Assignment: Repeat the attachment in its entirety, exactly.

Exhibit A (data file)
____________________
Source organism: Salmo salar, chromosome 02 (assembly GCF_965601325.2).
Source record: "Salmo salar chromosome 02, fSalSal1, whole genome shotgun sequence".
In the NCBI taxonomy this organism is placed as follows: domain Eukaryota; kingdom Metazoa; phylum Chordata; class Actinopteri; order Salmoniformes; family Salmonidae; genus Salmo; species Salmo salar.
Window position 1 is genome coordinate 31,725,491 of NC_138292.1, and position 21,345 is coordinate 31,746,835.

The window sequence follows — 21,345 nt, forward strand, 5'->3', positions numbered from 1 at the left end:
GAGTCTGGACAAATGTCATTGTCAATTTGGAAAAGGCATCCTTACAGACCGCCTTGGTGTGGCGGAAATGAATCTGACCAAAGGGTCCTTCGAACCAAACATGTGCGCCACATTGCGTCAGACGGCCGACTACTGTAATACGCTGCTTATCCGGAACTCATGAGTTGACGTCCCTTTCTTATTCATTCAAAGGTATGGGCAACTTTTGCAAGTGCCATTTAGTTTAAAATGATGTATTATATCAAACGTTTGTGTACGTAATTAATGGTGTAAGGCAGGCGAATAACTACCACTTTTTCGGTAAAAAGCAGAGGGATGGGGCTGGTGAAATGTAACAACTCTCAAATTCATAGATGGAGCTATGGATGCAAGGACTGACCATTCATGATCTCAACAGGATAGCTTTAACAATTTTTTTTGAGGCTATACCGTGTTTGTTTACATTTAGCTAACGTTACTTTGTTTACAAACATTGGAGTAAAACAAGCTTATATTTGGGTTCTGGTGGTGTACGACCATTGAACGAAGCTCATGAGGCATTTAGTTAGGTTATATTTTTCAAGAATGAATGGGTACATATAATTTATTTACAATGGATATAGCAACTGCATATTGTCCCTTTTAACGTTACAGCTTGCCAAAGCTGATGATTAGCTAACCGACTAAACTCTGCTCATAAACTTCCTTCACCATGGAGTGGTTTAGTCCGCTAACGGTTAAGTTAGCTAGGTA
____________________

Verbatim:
Source organism: Salmo salar, chromosome 02 (assembly GCF_965601325.2).
Source record: "Salmo salar chromosome 02, fSalSal1, whole genome shotgun sequence".
In the NCBI taxonomy this organism is placed as follows: domain Eukaryota; kingdom Metazoa; phylum Chordata; class Actinopteri; order Salmoniformes; family Salmonidae; genus Salmo; species Salmo salar.
Window position 1 is genome coordinate 31,725,491 of NC_138292.1, and position 21,345 is coordinate 31,746,835.

The window sequence follows — 21,345 nt, forward strand, 5'->3', positions numbered from 1 at the left end:
GAGTCTGGACAAATGTCATTGTCAATTTGGAAAAGGCATCCTTACAGACCGCCTTGGTGTGGCGGAAATGAATCTGACCAAAGGGTCCTTCGAACCAAACATGTGCGCCACATTGCGTCAGACGGCCGACTACTGTAATACGCTGCTTATCCGGAACTCATGAGTTGACGTCCCTTTCTTATTCATTCAAAGGTATGGGCAACTTTTGCAAGTGCCATTTAGTTTAAAATGATGTATTATATCAAACGTTTGTGTACGTAATTAATGGTGTAAGGCAGGCGAATAACTACCACTTTTTCGGTAAAAAGCAGAGGGATGGGGCTGGTGAAATGTAACAACTCTCAAATTCATAGATGGAGCTATGGATGCAAGGACTGACCATTCATGATCTCAACAGGATAGCTTTAACAATTTTTTTTGAGGCTATACCGTGTTTGTTTACATTTAGCTAACGTTACTTTGTTTACAAACATTGGAGTAAAACAAGCTTATATTTGGGTTCTGGTGGTGTACGACCATTGAACGAAGCTCATGAGGCATTTAGTTAGGTTATATTTTTCAAGAATGAATGGGTACATATAATTTATTTACAATGGATATAGCAACTGCATATTGTCCCTTTTAACGTTACAGCTTGCCAAAGCTGATGATTAGCTAACCGACTAAACTCTGCTCATAAACTTCCTTCACCATGGAGTGGTTTAGTCCGCTAACGGTTAAGTTAGCTAGGTA